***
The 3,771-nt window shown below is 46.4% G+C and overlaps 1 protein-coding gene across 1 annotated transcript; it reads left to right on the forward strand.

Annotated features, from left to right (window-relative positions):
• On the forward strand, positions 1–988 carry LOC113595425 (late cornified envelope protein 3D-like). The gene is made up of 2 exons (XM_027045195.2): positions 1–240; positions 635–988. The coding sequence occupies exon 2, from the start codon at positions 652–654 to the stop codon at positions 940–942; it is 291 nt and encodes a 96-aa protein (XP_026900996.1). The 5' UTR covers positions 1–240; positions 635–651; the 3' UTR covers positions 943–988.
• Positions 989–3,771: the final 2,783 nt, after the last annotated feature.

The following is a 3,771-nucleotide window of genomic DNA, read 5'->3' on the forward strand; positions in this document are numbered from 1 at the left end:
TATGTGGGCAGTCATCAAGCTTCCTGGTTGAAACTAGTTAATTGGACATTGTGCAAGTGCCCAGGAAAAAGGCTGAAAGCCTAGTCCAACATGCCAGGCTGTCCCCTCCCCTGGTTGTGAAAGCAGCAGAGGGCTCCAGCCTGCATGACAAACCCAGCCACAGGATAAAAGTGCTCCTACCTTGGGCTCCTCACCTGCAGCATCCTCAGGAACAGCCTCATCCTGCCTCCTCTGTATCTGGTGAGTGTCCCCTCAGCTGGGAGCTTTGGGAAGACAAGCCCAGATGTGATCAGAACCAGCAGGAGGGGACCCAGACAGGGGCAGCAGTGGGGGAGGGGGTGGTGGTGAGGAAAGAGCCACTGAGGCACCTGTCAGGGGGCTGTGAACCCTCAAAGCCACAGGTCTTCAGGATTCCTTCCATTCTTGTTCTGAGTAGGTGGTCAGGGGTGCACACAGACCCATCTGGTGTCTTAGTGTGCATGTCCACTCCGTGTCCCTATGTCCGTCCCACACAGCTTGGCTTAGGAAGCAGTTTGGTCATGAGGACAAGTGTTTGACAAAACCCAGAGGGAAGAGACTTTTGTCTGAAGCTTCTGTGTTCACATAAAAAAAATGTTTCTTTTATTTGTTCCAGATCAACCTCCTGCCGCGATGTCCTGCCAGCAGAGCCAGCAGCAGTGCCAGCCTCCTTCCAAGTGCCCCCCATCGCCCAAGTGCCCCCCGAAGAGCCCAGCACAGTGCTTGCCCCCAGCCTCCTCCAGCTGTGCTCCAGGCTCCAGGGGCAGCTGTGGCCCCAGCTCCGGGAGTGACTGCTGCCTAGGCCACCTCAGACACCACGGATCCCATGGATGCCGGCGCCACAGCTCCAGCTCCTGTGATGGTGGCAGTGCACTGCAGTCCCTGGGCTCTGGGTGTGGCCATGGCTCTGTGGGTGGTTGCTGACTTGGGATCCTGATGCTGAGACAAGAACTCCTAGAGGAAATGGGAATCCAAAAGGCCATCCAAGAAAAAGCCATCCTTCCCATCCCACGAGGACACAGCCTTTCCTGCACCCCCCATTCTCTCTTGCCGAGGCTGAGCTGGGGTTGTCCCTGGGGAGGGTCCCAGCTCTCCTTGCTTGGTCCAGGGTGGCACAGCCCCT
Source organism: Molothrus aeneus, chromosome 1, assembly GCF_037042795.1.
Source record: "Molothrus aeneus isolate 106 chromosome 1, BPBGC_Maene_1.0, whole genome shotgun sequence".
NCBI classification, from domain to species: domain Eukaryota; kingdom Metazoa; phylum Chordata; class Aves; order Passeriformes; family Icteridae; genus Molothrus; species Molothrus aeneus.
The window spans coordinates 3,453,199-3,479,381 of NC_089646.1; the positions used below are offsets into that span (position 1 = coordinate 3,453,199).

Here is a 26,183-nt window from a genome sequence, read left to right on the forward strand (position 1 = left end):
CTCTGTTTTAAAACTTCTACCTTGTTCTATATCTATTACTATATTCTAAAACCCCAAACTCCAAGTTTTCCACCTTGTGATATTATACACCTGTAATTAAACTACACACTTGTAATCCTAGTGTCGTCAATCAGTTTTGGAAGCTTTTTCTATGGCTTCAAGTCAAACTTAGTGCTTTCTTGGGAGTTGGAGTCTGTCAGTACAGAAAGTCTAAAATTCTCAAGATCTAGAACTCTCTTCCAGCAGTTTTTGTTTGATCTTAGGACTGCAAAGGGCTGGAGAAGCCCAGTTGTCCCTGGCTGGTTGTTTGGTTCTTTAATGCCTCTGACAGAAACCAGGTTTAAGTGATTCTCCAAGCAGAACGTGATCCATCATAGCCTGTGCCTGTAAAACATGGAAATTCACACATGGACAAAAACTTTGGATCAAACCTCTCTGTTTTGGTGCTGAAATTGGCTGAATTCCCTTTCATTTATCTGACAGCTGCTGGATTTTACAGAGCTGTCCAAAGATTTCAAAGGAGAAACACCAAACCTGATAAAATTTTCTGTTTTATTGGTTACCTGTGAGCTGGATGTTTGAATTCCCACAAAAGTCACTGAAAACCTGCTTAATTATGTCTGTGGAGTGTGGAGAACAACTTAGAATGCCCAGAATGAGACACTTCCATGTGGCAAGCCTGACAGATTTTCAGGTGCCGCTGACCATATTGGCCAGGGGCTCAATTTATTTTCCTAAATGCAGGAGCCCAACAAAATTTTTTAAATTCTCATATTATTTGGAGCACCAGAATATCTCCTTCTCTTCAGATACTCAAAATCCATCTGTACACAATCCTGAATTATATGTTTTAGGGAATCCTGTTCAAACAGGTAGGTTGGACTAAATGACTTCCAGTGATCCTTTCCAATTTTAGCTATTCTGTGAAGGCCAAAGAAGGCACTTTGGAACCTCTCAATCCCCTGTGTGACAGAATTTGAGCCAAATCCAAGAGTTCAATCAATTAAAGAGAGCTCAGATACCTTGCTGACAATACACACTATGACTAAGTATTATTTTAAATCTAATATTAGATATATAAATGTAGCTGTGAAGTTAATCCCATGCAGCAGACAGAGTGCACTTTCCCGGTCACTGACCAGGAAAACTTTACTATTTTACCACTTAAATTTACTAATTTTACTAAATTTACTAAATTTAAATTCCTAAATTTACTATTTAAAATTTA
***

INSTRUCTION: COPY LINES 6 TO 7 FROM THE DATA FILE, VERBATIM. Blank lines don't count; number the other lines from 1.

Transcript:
TATGTGGGCAGTCATCAAGCTTCCTGGTTGAAACTAGTTAATTGGACATTGTGCAAGTGCCCAGGAAAAAGGCTGAAAGCCTAGTCCAACATGCCAGGCTGTCCCCTCCCCTGGTTGTGAAAGCAGCAGAGGGCTCCAGCCTGCATGACAAACCCAGCCACAGGATAAAAGTGCTCCTACCTTGGGCTCCTCACCTGCAGCATCCTCAGGAACAGCCTCATCCTGCCTCCTCTGTATCTGGTGAGTGTCCCCTCAGCTGGGAGCTTTGGGAAGACAAGCCCAGATGTGATCAGAACCAGCAGGAGGGGACCCAGACAGGGGCAGCAGTGGGGGAGGGGGTGGTGGTGAGGAAAGAGCCACTGAGGCACCTGTCAGGGGGCTGTGAACCCTCAAAGCCACAGGTCTTCAGGATTCCTTCCATTCTTGTTCTGAGTAGGTGGTCAGGGGTGCACACAGACCCATCTGGTGTCTTAGTGTGCATGTCCACTCCGTGTCCCTATGTCCGTCCCACACAGCTTGGCTTAGGAAGCAGTTTGGTCATGAGGACAAGTGTTTGACAAAACCCAGAGGGAAGAGACTTTTGTCTGAAGCTTCTGTGTTCACATAAAAAAAATGTTTCTTTTATTTGTTCCAGATCAACCTCCTGCCGCGATGTCCTGCCAGCAGAGCCAGCAGCAGTGCCAGCCTCCTTCCAAGTGCCCCCCATCGCCCAAGTGCCCCCCGAAGAGCCCAGCACAGTGCTTGCCCCCAGCCTCCTCCAGCTGTGCTCCAGGCTCCAGGGGCAGCTGTGGCCCCAGCTCCGGGAGTGACTGCTGCCTAGGCCACCTCAGACACCACGGATCCCATGGATGCCGGCGCCACAGCTCCAGCTCCTGTGATGGTGGCAGTGCACTGCAGTCCCTGGGCTCTGGGTGTGGCCATGGCTCTGTGGGTGGTTGCTGACTTGGGATCCTGATGCTGAGACAAGAACTCCTAGAGGAAATGGGAATCCAAAAGGCCATCCAAGAAAAAGCCATCCTTCCCATCCCACGAGGACACAGCCTTTCCTGCACCCCCCATTCTCTCTTGCCGAGGCTGAGCTGGGGTTGTCCCTGGGGAGGGTCCCAGCTCTCCTTGCTTGGTCCAGGGTGGCACAGCCCCT
Source organism: Molothrus aeneus, chromosome 1, assembly GCF_037042795.1.